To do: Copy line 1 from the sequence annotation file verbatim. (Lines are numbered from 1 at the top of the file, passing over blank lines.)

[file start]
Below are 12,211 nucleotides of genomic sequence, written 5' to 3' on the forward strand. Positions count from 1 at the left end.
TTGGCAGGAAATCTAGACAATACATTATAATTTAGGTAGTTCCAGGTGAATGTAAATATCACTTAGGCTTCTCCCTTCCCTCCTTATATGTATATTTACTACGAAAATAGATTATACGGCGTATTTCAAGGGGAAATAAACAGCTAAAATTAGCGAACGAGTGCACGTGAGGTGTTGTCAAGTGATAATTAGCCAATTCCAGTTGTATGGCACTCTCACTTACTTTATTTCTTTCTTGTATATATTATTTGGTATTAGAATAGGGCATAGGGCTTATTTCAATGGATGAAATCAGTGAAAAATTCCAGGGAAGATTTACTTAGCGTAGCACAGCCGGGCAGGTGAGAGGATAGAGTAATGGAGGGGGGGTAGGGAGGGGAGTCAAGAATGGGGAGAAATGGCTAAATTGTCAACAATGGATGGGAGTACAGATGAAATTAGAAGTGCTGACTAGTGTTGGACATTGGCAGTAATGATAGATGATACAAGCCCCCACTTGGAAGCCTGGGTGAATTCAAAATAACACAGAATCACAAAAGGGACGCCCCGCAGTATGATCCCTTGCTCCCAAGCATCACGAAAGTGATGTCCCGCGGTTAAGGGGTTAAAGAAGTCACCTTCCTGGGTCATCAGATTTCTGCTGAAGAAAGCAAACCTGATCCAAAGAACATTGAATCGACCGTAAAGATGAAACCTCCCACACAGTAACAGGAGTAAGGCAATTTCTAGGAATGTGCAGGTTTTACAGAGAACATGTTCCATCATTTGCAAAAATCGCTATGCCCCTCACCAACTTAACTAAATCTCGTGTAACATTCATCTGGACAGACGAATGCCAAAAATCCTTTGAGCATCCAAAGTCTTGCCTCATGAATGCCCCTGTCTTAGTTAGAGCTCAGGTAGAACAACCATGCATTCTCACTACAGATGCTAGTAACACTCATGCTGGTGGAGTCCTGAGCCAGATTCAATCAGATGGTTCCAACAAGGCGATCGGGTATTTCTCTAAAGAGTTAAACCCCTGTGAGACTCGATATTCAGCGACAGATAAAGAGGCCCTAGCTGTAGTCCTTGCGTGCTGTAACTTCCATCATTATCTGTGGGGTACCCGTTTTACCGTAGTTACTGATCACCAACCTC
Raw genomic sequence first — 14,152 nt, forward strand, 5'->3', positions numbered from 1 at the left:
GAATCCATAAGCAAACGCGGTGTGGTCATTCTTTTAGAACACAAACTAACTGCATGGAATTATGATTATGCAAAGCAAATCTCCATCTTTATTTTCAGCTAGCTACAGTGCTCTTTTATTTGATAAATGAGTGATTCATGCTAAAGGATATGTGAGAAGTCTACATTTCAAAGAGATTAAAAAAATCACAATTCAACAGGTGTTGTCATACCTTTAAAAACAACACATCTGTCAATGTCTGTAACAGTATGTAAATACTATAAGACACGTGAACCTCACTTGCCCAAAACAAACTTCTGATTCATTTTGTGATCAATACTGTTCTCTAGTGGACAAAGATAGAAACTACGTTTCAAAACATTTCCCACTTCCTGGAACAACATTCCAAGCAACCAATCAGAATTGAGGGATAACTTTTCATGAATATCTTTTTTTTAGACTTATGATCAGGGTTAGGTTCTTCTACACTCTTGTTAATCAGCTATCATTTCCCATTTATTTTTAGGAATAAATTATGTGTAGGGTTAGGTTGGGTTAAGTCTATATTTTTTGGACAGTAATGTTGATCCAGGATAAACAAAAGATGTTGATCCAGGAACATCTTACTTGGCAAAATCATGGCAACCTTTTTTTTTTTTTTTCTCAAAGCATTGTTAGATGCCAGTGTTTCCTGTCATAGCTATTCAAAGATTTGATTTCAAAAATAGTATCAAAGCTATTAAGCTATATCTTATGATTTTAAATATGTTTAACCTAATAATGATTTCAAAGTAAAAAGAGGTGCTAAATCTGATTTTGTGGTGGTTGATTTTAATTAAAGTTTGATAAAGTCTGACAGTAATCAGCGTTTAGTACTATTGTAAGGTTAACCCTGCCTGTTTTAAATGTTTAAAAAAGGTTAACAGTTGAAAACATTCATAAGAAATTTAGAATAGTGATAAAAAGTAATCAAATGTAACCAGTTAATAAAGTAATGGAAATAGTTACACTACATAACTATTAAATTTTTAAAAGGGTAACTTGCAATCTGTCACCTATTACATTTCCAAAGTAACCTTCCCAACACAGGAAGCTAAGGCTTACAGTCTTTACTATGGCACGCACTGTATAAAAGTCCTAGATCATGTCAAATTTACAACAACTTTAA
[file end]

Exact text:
Below are 12,211 nucleotides of genomic sequence, written 5' to 3' on the forward strand. Positions count from 1 at the left end.